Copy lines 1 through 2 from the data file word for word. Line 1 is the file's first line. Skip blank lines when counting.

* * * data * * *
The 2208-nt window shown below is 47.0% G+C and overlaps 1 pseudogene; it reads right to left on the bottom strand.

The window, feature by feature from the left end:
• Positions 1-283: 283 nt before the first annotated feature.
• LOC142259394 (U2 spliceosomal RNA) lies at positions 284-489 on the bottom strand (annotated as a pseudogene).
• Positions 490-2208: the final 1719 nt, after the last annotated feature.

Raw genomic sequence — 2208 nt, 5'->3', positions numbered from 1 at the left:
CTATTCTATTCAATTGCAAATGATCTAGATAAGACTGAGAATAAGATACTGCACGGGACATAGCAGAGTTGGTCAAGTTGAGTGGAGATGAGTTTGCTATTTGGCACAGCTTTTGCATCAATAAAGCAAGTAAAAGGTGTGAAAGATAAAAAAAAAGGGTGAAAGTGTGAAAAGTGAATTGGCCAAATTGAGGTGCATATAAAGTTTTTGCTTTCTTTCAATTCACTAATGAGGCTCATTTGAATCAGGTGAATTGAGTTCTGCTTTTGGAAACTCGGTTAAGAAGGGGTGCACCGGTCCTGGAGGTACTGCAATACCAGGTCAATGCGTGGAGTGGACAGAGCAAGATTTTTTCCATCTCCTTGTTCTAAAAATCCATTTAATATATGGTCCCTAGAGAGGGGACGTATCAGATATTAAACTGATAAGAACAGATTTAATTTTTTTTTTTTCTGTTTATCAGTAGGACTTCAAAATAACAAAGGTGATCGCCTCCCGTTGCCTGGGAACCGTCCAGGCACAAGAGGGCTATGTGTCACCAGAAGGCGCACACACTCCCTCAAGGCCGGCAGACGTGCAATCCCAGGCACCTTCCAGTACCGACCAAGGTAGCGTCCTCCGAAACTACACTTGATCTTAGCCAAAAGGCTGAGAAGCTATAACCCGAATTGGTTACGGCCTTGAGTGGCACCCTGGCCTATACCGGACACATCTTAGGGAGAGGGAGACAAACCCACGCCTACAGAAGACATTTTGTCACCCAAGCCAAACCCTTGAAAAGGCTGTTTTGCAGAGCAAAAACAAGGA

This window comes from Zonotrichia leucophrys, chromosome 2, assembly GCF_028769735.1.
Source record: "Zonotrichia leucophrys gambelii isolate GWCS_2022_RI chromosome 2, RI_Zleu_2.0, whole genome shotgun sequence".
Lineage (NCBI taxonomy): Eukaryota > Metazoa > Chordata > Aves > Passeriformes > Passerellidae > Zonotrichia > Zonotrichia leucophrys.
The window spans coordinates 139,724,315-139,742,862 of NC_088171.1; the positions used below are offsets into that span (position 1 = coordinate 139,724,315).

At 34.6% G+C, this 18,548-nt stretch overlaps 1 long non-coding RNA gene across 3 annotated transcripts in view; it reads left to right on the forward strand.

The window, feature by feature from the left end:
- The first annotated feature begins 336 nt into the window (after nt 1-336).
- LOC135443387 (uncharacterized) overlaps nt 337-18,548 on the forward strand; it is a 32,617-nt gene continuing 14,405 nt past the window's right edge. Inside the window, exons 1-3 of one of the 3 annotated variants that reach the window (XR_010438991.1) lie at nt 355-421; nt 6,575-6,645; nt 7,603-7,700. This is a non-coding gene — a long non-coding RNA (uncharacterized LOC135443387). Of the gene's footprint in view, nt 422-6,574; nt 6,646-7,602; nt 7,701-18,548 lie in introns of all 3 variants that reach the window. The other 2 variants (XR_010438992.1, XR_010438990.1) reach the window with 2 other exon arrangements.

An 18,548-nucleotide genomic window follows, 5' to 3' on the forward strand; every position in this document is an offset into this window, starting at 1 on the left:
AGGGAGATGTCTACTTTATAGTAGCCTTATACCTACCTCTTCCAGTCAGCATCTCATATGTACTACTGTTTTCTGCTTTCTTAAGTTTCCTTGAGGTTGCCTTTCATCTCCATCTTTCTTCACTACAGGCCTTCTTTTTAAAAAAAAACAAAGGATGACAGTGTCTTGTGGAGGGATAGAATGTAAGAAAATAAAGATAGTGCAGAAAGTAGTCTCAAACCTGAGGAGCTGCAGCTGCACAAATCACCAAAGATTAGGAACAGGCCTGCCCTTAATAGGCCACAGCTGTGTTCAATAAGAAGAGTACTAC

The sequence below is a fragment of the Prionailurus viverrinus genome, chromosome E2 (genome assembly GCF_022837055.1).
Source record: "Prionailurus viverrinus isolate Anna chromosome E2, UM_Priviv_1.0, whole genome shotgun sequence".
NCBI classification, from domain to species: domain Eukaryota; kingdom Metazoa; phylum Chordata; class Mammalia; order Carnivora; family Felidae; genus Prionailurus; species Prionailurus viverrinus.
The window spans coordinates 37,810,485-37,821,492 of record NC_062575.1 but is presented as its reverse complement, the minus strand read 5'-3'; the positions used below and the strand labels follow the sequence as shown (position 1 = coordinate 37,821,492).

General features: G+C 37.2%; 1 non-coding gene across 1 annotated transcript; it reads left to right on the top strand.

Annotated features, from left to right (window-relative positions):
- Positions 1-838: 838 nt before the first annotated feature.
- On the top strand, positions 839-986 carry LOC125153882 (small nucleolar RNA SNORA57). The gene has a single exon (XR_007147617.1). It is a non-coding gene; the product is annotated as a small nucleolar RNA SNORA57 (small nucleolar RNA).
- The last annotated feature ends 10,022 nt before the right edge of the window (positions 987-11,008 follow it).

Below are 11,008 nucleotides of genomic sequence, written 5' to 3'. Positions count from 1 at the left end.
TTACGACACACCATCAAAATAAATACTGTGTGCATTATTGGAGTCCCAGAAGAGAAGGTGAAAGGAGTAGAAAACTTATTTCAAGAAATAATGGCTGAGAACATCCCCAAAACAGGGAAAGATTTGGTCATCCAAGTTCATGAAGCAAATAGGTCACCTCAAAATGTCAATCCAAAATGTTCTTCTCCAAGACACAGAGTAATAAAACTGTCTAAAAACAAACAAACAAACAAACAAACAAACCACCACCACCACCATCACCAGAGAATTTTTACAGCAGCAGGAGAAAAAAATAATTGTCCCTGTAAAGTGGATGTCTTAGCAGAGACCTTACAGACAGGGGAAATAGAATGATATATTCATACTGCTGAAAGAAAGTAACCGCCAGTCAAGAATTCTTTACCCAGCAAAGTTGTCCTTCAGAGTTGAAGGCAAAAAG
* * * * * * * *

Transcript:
The 2208-nt window shown below is 47.0% G+C and overlaps 1 pseudogene; it reads right to left on the bottom strand.

The window, feature by feature from the left end: